Boris Johnson ‘will have to extend Brexit transition period beyond December’ because of coronavirus chaos
- Trade talks between UK and EU were due to take place in London this week
- But they were called off due to coronavirus, prompting questions over future
- Two sides are now trying to figure out how to conduct talks using video link
- Cancellation prompts growing speculation Brexit transition will be extended
- Coronavirus symptoms: what are they and should you see a doctor?
Boris Johnson will be forced to seek an extension to the Brexit transition period beyond the end of 2020 because of the coronavirus outbreak, it was claimed today.
The UK and the EU were due to hold a second round of face-to-face trade talks this week but they were scrapped because of the spread of the deadly disease.
The ‘standstill’ transition period is due to expire on December 31, giving the bloc and Britain nine months to hammer out the terms of their future relationship.
But UK government sources believe a request for an extension will be made ‘sooner rather than later’ because of the disruption caused by coronavirus.
Publicly Downing Street is absolutely adamant that the transition period will not be extended.
But there is a growing belief that the pandemic will ultimately force Mr Johnson to perform a U-turn.
Boris Johnson has repeatedly ruled out extending the Brexit transition period but there is growing speculation coronavirus disruption will force him into a U-turn
The two sides had been hoping to figure out a way to use video conferencing to allow this week’s talks to go ahead but nothing was agreed in time to make it happen.
A Downing Street source said the claim an extension would be sought was ‘totally untrue’.
The pace of Brexit trade talks has slowed right down because of the worsening spread of coronavirus.
EU officials involved in the Brexit talks are now reportedly mainly communicating via email.
One source told The Telegraph that the bloc has not ‘had time to properly go through our own text’ among the 27 member states on the specifics of what the deal should look like.
‘There were going to be in-depth meetings, but now they are cancelled,’ they said.
A government spokesman announced yesterday afternoon that this week’s talks had been cancelled.
‘In light of the latest guidance on coronavirus, we will not formally be convening negotiating work strands tomorrow in the way we did in the previous round,’ the spokesman said.
‘We expect to share a draft FTA [Free Trade Agreement] alongside the draft legal texts of a number of the standalone agreements in the near future still, as planned.
‘Both sides remain fully committed to the negotiations and we remain in regular contact with the European Commission to consider alternative ways to continue discussions, including looking at the possibility of video conferencing or conference calls, and exploring flexibility in the structure for the coming weeks.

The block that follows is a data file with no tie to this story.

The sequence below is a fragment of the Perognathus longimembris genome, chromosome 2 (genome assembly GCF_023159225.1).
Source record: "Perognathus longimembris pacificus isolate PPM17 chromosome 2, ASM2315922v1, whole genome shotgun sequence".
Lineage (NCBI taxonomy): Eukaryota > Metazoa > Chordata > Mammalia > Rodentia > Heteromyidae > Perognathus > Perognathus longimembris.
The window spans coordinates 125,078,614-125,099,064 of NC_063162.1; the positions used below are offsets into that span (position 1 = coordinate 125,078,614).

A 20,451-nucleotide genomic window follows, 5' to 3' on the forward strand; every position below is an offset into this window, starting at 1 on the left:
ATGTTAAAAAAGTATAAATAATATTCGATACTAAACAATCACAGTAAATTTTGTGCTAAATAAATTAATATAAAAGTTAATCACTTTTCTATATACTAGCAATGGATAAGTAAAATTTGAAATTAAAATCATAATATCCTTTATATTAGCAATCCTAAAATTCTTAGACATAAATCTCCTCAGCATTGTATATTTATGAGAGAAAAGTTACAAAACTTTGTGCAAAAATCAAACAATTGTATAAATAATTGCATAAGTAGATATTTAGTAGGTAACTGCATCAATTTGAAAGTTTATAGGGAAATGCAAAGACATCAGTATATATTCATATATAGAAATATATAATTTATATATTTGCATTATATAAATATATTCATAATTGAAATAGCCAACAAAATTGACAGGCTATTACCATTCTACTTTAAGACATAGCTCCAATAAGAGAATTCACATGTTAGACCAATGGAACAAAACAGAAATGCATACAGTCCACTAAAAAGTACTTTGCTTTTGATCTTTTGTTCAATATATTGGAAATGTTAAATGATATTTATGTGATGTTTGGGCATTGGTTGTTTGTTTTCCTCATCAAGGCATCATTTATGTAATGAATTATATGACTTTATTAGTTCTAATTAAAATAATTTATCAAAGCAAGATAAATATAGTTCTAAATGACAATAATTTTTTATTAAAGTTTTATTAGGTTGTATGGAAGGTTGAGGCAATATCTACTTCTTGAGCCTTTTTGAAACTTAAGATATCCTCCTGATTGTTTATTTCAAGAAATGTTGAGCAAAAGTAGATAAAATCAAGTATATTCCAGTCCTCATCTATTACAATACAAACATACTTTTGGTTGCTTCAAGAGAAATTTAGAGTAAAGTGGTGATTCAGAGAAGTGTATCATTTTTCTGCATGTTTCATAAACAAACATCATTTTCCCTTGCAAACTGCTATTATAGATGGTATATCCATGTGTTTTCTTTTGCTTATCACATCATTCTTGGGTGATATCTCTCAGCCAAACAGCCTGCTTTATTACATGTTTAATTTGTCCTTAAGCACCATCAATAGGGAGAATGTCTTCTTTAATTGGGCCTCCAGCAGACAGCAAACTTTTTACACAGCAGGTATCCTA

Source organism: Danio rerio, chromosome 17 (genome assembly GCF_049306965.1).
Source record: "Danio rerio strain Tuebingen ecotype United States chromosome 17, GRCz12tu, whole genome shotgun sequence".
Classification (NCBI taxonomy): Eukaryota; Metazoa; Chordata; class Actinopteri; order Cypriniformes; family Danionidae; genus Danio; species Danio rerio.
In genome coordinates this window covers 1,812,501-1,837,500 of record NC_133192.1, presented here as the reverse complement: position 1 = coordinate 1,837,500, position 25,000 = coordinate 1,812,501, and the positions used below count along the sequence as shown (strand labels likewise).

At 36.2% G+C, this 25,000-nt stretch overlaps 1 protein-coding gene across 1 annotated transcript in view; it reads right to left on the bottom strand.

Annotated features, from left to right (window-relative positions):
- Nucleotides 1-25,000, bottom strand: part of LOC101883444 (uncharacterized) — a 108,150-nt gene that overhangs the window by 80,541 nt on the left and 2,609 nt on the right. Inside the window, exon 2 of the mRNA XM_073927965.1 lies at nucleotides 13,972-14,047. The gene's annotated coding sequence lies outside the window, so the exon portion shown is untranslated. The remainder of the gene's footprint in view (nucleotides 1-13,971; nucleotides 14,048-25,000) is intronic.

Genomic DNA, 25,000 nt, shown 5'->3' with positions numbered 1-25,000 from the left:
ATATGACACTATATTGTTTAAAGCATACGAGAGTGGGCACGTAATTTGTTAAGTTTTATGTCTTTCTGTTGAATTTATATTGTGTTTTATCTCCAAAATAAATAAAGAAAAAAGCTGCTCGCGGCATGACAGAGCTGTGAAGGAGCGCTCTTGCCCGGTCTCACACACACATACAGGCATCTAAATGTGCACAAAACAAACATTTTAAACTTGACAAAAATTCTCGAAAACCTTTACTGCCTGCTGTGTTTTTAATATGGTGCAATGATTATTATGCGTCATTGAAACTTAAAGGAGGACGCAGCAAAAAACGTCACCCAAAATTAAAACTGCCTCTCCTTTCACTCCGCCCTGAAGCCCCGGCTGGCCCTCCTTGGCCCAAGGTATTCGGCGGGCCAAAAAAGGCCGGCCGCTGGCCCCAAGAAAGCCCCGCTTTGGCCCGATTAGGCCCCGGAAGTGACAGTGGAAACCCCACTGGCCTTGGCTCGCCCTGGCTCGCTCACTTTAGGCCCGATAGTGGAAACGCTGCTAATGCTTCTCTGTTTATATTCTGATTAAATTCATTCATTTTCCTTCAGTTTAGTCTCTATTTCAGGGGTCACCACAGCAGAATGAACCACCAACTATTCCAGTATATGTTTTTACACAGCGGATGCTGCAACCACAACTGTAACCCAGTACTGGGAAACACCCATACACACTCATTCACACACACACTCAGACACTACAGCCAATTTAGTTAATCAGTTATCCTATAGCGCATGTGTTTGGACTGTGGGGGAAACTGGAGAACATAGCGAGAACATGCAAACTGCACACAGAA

‘The transition period ends on 31 December 2020. This is enshrined in UK law.’
Senior figures in the EU, including European Commission president Ursula von der Leyen, said before the coronavirus outbreak that there was not enough time for a deal to be agreed.
The outbreak has piled even more pressure on the UK to agree to a transition extension.
The Brexit divorce deal which took the UK out of the bloc on January 31 this year states that any decision on extending the transition period must be made before June. Both sides must agree to it for it to go ahead.
Dominic Raab yesterday defied a Labour call to postpone plans to sever economic ties with Brussels in nine months time because of the coronavirus and its impact on Britain
The cancellation of talks came after Dominic Raab, the Foreign Secretary, yesterday resisted calls from MPs to seek an extension as he said he believed talks could still be concluded this year.
He told the House of Commons: ‘As far as I am aware the negotiations can still proceed, given all of the logistical arrangements that we put in place.
‘We are confident that we can get this done. And actually I don’t think delaying Brexit negotiations would give anyone the certainty that they need on either side of the channel.’
Face-to-face talks between the two sides were due to take place in London this week after the first round was held in Brussels.
Critics have questioned the feasibility of conducting complex trade talks over a video link.
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